It is great that you have found your passion and pursuing it with all your heart. I admire those who love what they do because they tend to become very good at it. I do believe that my passion could be right in front of me too, and like you did, I am taking the time to examine and self evaluate.

  2. Passion as stated in the article, is something I truly believe to be the best way to arouse motivation. A leader and a boss are different in this way. A boss will tell an employee to work on a project, or to come up with something because they have to. A leader inspires his co-workers and those around them. He asks them for their input on ideas and what they would do to make it better. Giving the employees a sense of autonomy gives them the motivation to be passionate and in turn work at a more efficient and genuine cause.

    Addo’s insight on Bohanes’ study is something I agree with as well. The study simply put talks about passion, but in a broader sense is about mindset. a Fixed Passion (Mindset) may prevent someone to think outside of their comfort zone. A Growth Passion (Mindset) elicits one to critically think and want to pitch in to their system.

    • Thank you for your ‘mindset perspective’ on the O’keefe et al., 2018 study which Bohanes referenced. I agree that a growth mindset is more beneficial to anyone whether they are executing something they are passionate about or otherwise. We live in a world in which circumstances are fluid and constantly changing and one’s ability to adapt is key to their success.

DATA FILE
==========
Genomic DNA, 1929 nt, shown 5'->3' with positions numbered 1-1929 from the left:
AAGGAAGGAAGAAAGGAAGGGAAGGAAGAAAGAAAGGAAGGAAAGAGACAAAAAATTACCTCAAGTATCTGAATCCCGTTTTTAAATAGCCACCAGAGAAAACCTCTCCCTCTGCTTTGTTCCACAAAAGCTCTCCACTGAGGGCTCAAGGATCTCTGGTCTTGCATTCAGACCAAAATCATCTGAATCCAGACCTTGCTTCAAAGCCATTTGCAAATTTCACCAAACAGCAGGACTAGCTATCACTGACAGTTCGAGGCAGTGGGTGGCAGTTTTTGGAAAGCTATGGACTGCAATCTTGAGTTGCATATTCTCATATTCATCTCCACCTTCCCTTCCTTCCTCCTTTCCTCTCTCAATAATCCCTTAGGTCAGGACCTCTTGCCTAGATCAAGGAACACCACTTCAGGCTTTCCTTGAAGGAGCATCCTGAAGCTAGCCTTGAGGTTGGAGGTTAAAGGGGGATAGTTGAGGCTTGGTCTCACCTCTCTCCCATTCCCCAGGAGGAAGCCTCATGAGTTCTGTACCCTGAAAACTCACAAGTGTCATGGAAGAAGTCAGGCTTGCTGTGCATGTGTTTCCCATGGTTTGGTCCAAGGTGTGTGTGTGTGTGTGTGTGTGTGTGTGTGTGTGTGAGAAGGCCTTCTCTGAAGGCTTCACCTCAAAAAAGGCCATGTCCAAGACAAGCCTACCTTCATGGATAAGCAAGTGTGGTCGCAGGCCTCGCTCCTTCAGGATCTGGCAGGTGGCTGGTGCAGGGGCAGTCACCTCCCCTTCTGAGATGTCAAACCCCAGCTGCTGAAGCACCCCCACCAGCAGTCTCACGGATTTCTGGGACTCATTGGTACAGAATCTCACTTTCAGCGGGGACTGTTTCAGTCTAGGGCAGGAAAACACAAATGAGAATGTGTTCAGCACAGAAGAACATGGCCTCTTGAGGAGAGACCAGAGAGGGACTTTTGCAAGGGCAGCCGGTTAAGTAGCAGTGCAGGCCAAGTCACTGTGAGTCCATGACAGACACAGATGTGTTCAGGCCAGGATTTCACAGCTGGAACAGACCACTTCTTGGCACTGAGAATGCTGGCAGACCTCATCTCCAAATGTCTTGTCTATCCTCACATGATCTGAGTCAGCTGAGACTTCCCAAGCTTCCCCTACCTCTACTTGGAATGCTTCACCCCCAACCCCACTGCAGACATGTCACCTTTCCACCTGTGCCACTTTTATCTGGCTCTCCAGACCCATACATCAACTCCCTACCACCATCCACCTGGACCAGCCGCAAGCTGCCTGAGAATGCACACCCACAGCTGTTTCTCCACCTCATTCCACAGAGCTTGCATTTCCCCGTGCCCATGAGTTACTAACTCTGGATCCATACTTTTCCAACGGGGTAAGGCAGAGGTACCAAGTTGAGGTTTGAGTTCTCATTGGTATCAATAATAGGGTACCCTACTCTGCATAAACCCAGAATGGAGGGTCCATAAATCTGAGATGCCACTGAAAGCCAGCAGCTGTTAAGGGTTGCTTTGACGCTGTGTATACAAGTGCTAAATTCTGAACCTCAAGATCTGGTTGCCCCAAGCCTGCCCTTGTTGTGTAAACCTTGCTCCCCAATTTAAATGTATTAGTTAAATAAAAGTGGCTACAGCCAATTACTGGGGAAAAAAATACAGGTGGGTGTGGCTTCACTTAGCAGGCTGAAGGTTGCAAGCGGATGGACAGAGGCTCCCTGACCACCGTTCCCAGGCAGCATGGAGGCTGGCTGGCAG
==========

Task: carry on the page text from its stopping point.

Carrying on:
3. Being that I started college at a younger age, what I thought to be my passion for many years shifted the more I got into college. I believe that is a lot of people’s problem when you start to work towards your passion and find it to be something that you were as passionate about when it is placed in front of you than when it is just an idea in your head. One of the things that I struggled the most within my life is trying to find my passion because, on the one hand, I love learning new things and exploring new possibilities, but I never stick to one thing long enough to actually consider it my passion. I don’t know if finding that one thing that I believe will solve all my life problems, maybe something I can do. I mean, maybe my passion is being able to discover new things and being able to always gain a sense of excitement over and over again for them.

    • I have no special talent. I am only passionately curious – Albert Einstein